When Bloomberg speaks about farmers as being ignorant rubes, he is not only showing his own aloofness and arrogance, but also is somewhat reflecting the mindset of his fellow New Yorkers.

Unlike some of the other Democrats, Bloomberg clearly lacks the common touch. While conducting a virtual campaign from 20,000 feet up, he could frame himself and his messaging as he saw fit. However, one debate appearance was enough to bring him down to earth in a most humbling fashion.

Trump is probably best advised to see how the other Democrats depict Bloomberg before bestowing a Schoolyard moniker on him.

That brings us to Bernie Sanders, whose strong showing in the Nevada Caucus has solidified his frontrunner status.

Sanders is in many respects the flip side of the same coin as Trump, without the values and love of country: iconoclastic, bombastic, out of the box and burn the house down.

Both of them define business as not usual. While temperamentally quite comparable, their policies, priorities and messaging could not be more different.

While Trump wants to make America great again, Sanders wants to make America pay. Pay for alleged past abuses and sins, ranging from racism to sexism and, of course, capitalism.

As a Socialist, Sanders believes that  America should be paying as a matter of policy, whether it's for health care, education or child care. Taxes must be higher, preferably confiscatory for the wealthy, who should be regarded as unindicted felons.

On first blush many would  be tempted to regard Sanders’s candidacy as bizarrely farcical. However, a great many said the same thing about Trump and his run. In fact, right until the votes started coming in, Trump's ignominious defeat was taken for granted.

Trump should be pointing out that he is a rich man who wants everyone else to be rich, while Comrade Bernie is a rich guy who wants everyone else to be poor.
So when Trump refers to Sanders as “Crazy Bernie,” it strikes me that this doesn’t get to the essence of the total unacceptability of the Sanders candidacy. It would also certainly not get high fives for clever originality on the School Yard.

Therefore, I want to suggest some alternative monikers that I think provide the required context.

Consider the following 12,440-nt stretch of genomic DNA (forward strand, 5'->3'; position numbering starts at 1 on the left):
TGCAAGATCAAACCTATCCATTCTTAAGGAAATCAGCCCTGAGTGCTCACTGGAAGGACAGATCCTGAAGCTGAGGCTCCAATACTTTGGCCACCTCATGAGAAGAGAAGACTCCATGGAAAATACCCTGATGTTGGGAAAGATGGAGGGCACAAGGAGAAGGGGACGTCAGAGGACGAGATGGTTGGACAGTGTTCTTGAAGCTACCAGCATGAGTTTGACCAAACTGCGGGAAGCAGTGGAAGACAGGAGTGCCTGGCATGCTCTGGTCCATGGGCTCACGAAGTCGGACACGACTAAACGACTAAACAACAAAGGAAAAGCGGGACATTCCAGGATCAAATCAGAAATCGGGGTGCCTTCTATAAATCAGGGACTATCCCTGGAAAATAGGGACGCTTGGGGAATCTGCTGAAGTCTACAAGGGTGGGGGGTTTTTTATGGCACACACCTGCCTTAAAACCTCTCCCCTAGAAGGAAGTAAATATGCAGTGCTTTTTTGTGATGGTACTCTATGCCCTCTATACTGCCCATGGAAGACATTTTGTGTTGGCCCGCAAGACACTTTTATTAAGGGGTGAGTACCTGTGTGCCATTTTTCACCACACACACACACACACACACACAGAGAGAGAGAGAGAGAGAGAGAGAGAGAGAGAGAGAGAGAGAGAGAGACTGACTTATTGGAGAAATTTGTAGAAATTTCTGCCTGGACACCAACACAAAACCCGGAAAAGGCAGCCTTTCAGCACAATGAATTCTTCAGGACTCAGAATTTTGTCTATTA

If I am right that most Americans above the age of 25 regard the prospect of a for all intents and purposes Communist president as an insanely bad idea, then I believe that needs to be Trump's direction.

No master of subtlety and nuance, Trump should not allow Sanders to sanitize himself as a Social Democrat or a Democratic Socialist.

As we say in the Bronx, fuggedaboutit!

Sanders is a Communist. He is Comrade Bernie. He is Commissar Bernie.

Comrade Bernie evokes Boris Badenov of Rocky and Bullwinkle fame, and Herbert Philbrick of I Led Three Lives.

Trump should be pointing out that he is a rich man who wants everyone else to be rich, while Comrade Bernie is a rich guy who wants everyone else to be poor.

Comrade Bernie wants free stuff for everyone, but doesn't realize that when everything is free, you run out of it pretty quickly.

Trump needs this focus because it will neutralize voters who hate him but cannot in all conscience vote for the dismantling of America. So they won’t vote.

Trump owes it to America not only to defeat Sanders, but also to de-legitimize what Sanders stands for. Punishing the rich will be a slippery slope to punishing the middle class.

In the debate before the Nevada Caucus, Bloomberg effectively landed with the revelation that Sanders owns three houses.

Trump should continue this narrative with the hope that Bernie takes the bait and points out that in America if you work hard and save, you can accumulate three houses.

Trump needs to point out that this is true in America today but not in a Comrade Bernie run country.

Trump owes a lot to the culture of the Schoolyard. Channeling that sensibility could be the key to his success in November.


The writer is the Chairman of the Board of Im Tirtzu, Israel's largest grassroots Zionist movement, and a Director of the Israel Independence Fund